It also isn’t for everyone. I’ve talked to colleagues that don’t want to work remotely, as they feel they wouldn’t be able to focus at home or would miss being near other colleagues while working. It’s perfectly valid, I’m not advocating for #remoteallthethings, just that it should be more widely adopted.

Is relocation such an easy decision?

This is a question I’ve asked myself several times. For the cases I’ve made above, regarding the complete lack of jobs, I guess people really had no choice, but in other cases?

I’ve been contacted several times, mainly through LinkedIn, for that “awesome job opportunity in foo place” being foo place another country (most of the times in Europe, but sometimes outside). Why would the recruiters so often assume one would just drop everything/everyone and move elsewhere for a job? Of course it could happen, maybe you’ve dreamed of joining Google and it rings your doorbell, maybe you were thinking of relocating already and it’s just the push you needed, or maybe you really aren’t that attached to anything and are willing to relocate for an interesting opportunity (even on regular basis). All fine and dandy, but is it the norm? I would think not, but I may be wrong.

Culture playing a part

One aspect that greatly impacts all of these possibilities is the culture of course. In my country remote opportunities are very rare, or at least very well hidden, as it’s not often I come across one (for what it’s worth, even job offers for working directly for a company are hard to come by, with all the outsourcing companies that plague our internal IT market).

When I’m contacted for a new job opportunity, if it’s not for a company abroad, it’s almost always for a company in the center of Lisbon, that would require me to waste hours commuting daily. If in my reply I talk about remote, that part of the message is basically ignored. It is never an option. Have no idea why, maybe someday someone will enlighten me. The few times it is not ignored, the justification is not a very good one so… still waiting for that enlightenment. One of the latest ones was “we’re trying to build a culture and we need everyone to be in the office”… well, meh, a culture of people tired of the unnecessary commute?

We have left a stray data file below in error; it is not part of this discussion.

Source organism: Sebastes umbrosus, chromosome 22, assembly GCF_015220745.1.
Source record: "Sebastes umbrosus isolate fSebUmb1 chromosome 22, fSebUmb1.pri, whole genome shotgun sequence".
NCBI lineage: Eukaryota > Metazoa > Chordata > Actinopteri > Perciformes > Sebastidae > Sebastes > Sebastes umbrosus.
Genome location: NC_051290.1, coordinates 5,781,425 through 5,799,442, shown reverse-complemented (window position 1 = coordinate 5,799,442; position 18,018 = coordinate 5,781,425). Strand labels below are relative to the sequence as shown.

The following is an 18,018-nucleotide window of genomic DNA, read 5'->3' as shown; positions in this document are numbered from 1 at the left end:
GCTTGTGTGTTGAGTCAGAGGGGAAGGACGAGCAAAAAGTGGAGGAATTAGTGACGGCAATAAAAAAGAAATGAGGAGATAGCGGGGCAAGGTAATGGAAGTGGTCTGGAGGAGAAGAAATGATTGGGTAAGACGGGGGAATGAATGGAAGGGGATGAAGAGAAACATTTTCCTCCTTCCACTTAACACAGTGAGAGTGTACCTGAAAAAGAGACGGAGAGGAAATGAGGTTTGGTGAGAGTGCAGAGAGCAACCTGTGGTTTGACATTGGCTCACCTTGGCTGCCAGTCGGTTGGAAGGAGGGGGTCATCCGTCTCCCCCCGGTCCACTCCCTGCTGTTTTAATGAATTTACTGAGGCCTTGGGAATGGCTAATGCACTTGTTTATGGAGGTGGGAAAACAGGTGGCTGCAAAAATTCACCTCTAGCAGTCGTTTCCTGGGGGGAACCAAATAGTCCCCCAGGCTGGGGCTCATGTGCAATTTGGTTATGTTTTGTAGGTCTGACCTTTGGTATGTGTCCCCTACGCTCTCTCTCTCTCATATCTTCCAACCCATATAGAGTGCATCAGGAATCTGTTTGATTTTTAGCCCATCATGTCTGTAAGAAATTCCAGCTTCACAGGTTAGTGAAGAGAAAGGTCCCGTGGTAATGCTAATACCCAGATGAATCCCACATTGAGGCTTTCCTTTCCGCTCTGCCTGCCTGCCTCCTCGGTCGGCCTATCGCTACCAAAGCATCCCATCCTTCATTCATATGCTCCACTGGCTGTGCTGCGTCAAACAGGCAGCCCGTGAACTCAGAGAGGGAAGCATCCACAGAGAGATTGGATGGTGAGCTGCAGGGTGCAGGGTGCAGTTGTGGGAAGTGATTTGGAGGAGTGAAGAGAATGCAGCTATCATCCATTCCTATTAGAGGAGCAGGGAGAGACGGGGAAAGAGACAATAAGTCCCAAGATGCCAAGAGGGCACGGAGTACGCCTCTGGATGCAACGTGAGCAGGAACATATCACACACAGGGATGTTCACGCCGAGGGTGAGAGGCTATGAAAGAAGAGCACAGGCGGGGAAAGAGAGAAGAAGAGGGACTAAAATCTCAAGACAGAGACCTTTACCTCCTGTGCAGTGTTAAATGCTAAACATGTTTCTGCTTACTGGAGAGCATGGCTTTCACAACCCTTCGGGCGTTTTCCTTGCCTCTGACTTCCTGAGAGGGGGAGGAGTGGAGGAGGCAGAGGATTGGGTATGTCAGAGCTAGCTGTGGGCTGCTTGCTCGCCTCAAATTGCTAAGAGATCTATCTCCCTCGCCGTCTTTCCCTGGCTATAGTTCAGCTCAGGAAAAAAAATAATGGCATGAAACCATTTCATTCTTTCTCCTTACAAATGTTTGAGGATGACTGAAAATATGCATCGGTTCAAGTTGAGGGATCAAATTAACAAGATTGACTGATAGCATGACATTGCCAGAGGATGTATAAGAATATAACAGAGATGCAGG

Given I’m talking about recruiters, let me just drop one here for you: why don’t recruiters work remotely? It’s another wasted opportunity! Correct me if I’m wrong, but at least over here, the bulk of the job is going through social media (hmm… LinkedIn) researching potential candidates, preparing job posts, digging through resumes and probably some more things I’m not remembering right now. Why does this require a recruiter go through a 3 hour daily commute to be in the office?

Why would I like to go remote?

All this talk, but why would I like to go remote? Well, fortunately, not because of the first cases I’ve talked in the article. Even though I don’t live in central Lisbon, I live in a place with a large population and with all the infrastructure I could think of.

My motives are the usual ones, avoiding commutes if I was working for a local company, or even more interesting, work in a more culturally diverse international company without being required to drop everything and move abroad.

Regardless of my selfish motives, I think the previous arguments still hold true.

Some final notes (aka disclaimer)

I’ve intentionally not mentioned the usual pros and cons. Of course there will be cons that can prevent some of the arguments I’ve made from being achievable in some cases.

Also, just in case I came across like people only relocate out of necessity, I’m not implying that, there are of course people who relocate because they want, for a variety of reasons, I just don’t think it’s the majority.

Thanks for taking the time to read, cyaz!

Categories: smalltalk
Tags: smalltalk remote